It’s nice — it means that you’re establishing a connection with your audience straight away. You’re acknowledging a shared experience.

If you want to introduce a specific mall, then you use “a.”

“There’s a really cool shopping mall around there — it kind of looks like a ’70s sci-fi film.”

People standing along three levesl of curved balconies at Kanyon shopping centre in Istanbul
Real place not in the ’70s

Cafés, restaurants and concerts, however, are more unique. They’re kind of different from each other. So we don’t default to “the.”

“I went to an awesome concert on Saturday.”

Using “the” to introduce a topic for dramatic effect

I left the best for last.

Sometimes we can use “the” to introduce a topic for dramatic effect.

If you read a lot in English (You should), then you might have already seen this.

So, usually we need to use “a” to introduce a topic, right?

We need to throw the topic line:

A stick figure throwing a line labelled "a" to another person. At the end of the line, there is a picture of a giraffe.

But, if you suddenly throw in a “the” for something that’s appearing for the first time, it sends out a very strong signal.

It’s saying, “This thing is really important. It’s going to be a major part of the next part of the story. Maybe it even changed my life.”

You’re telling your audience that this is something to look out for.

It’s particularly useful if you want people to start paying attention.

Examples?

You bet:

“After one more hour of walking, we turned a corner. That’s when we saw the bear.”

“He wouldn’t say a word for ages. After giving him some water and letting him calm down a bit, he told us about the attack.”

See what’s happening here?

The bear and the attack are both such important elements of the story that it feels like they were always there.

And you achieve that feeling by going straight for “the.”

“A bear” sounds too insignificant.

“An attack” doesn’t feel like it’s very important.

These things get an immediate upgrade by using “the.”


OK, that’s it for today.

But don’t think of this blog post as a grammar lesson …

These are not fixed rules that you have to learn but rather something for you to ponder. Hopefully, it will give you a better feel for how (and why) we use articles in English.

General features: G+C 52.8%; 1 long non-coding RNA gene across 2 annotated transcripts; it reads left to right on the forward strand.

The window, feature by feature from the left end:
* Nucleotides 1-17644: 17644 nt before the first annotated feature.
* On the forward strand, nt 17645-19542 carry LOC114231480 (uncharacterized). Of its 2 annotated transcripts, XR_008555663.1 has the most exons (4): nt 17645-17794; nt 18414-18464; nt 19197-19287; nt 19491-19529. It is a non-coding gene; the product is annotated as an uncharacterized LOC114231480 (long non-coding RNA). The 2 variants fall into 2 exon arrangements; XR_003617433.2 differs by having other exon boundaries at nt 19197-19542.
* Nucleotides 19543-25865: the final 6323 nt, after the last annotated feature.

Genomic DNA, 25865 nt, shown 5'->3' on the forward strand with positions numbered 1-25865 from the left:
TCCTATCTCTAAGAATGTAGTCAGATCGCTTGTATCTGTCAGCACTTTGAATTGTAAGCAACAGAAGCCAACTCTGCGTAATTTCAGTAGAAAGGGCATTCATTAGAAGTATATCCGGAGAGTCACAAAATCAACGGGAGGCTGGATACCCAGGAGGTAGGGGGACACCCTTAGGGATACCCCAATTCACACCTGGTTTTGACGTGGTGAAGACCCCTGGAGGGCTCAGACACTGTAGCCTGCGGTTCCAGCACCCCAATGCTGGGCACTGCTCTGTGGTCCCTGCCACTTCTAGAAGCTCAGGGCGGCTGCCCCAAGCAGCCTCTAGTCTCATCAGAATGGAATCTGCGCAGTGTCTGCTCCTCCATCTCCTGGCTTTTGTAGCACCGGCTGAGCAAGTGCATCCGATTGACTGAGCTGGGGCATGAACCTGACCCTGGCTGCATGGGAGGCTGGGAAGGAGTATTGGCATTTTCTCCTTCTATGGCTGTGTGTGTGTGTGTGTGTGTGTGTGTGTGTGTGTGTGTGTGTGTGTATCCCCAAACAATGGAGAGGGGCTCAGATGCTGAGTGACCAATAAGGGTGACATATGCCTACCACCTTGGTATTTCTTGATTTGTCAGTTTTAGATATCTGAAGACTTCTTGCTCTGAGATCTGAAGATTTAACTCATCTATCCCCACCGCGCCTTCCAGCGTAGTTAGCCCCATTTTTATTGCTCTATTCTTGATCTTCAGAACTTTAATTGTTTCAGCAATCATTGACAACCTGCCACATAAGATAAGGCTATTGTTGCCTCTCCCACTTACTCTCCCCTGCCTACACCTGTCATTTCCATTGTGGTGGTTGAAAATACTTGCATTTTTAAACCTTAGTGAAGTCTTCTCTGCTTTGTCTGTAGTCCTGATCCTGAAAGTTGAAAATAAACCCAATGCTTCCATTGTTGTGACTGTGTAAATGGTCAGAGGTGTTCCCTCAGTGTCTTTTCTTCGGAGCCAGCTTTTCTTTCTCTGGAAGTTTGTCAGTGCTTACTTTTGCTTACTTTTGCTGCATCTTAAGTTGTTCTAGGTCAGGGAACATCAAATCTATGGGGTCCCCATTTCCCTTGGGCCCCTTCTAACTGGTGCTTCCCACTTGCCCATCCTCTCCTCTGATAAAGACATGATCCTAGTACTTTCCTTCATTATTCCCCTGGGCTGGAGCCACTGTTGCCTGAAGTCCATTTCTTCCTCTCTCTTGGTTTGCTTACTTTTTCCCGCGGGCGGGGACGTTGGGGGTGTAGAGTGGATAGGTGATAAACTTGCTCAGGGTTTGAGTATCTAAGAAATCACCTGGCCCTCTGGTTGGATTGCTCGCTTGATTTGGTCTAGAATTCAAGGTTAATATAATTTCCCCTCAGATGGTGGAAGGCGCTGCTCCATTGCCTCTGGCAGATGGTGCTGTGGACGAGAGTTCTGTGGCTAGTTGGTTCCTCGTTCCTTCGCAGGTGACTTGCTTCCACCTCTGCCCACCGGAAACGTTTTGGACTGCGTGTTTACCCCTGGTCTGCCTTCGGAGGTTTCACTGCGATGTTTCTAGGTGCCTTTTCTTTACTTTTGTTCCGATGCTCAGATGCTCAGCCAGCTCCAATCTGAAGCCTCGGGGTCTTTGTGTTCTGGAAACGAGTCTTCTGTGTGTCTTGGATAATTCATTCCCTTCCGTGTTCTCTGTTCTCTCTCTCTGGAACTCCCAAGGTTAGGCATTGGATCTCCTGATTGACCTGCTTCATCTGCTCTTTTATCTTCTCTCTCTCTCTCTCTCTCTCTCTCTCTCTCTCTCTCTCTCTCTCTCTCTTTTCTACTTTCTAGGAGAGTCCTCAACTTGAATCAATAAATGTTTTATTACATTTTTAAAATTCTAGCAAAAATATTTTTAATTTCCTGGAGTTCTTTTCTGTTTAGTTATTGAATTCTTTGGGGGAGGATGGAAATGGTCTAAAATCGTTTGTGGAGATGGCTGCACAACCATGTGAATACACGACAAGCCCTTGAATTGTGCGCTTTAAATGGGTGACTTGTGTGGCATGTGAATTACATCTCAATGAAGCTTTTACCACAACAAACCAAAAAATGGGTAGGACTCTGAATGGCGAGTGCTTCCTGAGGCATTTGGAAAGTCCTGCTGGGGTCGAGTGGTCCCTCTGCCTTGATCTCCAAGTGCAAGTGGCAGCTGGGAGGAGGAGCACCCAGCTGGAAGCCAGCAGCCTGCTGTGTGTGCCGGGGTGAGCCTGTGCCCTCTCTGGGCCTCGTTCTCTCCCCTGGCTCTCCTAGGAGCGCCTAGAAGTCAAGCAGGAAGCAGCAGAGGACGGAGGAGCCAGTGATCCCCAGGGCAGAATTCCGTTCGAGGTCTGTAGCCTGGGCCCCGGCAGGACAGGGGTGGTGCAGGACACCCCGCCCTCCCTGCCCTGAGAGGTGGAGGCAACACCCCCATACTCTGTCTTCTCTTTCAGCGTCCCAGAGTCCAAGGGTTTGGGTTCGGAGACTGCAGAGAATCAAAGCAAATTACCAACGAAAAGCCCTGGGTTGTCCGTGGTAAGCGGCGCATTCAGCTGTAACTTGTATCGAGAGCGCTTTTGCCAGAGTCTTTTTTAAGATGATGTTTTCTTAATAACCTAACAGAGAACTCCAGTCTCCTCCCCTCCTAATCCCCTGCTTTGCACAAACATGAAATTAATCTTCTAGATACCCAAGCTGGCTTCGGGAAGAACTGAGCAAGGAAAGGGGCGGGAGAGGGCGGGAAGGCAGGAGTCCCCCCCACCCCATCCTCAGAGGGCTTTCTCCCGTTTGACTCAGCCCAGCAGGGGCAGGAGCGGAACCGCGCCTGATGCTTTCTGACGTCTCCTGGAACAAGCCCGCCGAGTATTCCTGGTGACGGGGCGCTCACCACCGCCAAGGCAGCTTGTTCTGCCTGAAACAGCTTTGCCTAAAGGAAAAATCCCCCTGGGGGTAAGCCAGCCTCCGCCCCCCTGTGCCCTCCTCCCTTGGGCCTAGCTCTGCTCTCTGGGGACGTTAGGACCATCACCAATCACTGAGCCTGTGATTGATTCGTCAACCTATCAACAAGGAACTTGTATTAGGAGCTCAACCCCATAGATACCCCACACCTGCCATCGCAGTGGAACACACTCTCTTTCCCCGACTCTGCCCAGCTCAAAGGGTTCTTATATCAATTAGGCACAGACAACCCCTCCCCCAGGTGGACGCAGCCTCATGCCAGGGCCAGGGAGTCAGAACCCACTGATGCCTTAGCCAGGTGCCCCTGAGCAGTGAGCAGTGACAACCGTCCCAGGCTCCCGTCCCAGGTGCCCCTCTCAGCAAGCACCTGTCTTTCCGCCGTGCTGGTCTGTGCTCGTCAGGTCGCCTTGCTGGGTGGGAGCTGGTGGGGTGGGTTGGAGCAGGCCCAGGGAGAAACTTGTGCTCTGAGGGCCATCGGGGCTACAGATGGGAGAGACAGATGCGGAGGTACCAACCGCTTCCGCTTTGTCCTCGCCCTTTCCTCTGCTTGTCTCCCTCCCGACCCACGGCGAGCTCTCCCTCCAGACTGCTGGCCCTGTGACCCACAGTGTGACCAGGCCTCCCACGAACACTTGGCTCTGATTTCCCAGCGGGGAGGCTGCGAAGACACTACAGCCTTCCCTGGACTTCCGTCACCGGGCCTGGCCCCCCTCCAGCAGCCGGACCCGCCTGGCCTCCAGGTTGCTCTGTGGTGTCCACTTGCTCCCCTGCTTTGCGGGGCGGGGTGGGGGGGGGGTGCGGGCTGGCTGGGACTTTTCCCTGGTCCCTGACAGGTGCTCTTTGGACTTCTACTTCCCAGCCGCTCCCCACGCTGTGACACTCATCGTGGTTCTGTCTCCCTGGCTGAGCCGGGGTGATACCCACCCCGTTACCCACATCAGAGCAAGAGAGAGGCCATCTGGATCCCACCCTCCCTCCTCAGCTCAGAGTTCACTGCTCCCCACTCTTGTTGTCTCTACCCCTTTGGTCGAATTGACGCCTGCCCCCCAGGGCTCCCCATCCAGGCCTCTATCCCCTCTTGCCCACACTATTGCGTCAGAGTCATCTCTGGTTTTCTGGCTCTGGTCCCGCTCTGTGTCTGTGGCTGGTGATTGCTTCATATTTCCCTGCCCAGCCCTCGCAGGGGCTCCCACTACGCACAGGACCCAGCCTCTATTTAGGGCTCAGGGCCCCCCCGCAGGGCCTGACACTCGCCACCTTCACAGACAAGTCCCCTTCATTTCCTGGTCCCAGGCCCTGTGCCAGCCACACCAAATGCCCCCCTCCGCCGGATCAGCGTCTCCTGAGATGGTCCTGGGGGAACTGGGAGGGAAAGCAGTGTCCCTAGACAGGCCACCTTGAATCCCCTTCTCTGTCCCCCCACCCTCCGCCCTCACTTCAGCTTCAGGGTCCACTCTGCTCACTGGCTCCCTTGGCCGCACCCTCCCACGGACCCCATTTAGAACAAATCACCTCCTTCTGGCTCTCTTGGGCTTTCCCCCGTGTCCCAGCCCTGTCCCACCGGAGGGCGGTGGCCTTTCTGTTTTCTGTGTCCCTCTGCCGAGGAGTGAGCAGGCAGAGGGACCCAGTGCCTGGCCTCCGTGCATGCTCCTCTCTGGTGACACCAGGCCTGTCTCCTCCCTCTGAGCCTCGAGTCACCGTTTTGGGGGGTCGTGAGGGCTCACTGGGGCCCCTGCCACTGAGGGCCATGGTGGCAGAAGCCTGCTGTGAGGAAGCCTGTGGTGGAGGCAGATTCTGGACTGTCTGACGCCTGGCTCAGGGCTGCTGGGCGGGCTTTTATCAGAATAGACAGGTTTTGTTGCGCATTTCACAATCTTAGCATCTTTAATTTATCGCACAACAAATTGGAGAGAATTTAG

So take a minute to think about everything you’ve read …

… and get on with your day.

Enjoy it!

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9 thoughts on “Advanced English Articles: 3 New Ways to Think about “A” and “The”

  1. Thanks a lot! This approach to the use of articles looks interesting and has – if you come to think of it – a certain explanotory potential.

  2. I love your newsletter! I am American & live in Colorado. I am always amazed at the information you provide. Most things I never learned in school. Just astounding!

  3. Gabriel, hi! That’s the best article about articles and definitely the funniest one:)) I enjoy your explanation every time I read it. At first it seems to me, oh, I don’t have time now, I’ll read it later. But as soon as I start, I can’t stop!:) Sometimes I laugh to tears and time flies by like one minute. It is very informative. It is easy to imagine and it stays in my mind for a long time. Thank you so much! Please don’t stop and keep making us happy 😉

  4. You just hit the spot. I was always asking myself why there is no article in collocations like in jail, in hospital, etc till today. No more doubts. Thanks 🙂

  5. Hello. Thank you for the great episode. I always have fun reading your blogs that are full of wit. I have always doubted about articles with abstract nouns. How do I think about it? From Japan.

    1. Hi Yuji,

      Thanks for the feedback and glad you found the article useful.

      When you say “articles with abstract nouns,” are you referring to things like “madness” and “the madness” or “knowledge” and “the knowledge”?

      In these cases we basically follow the “cat rule,” but with one exception – no “a” because abstract nouns are uncountable.

      So if the other person knows which madness or which knowledge you’re referring to, then use “the.” If not, then use nothing.

      This is a generalisation of course and there are always exceptions, so remember to treat it as more of a guide than a rule.

      Hope that helps!

      🙂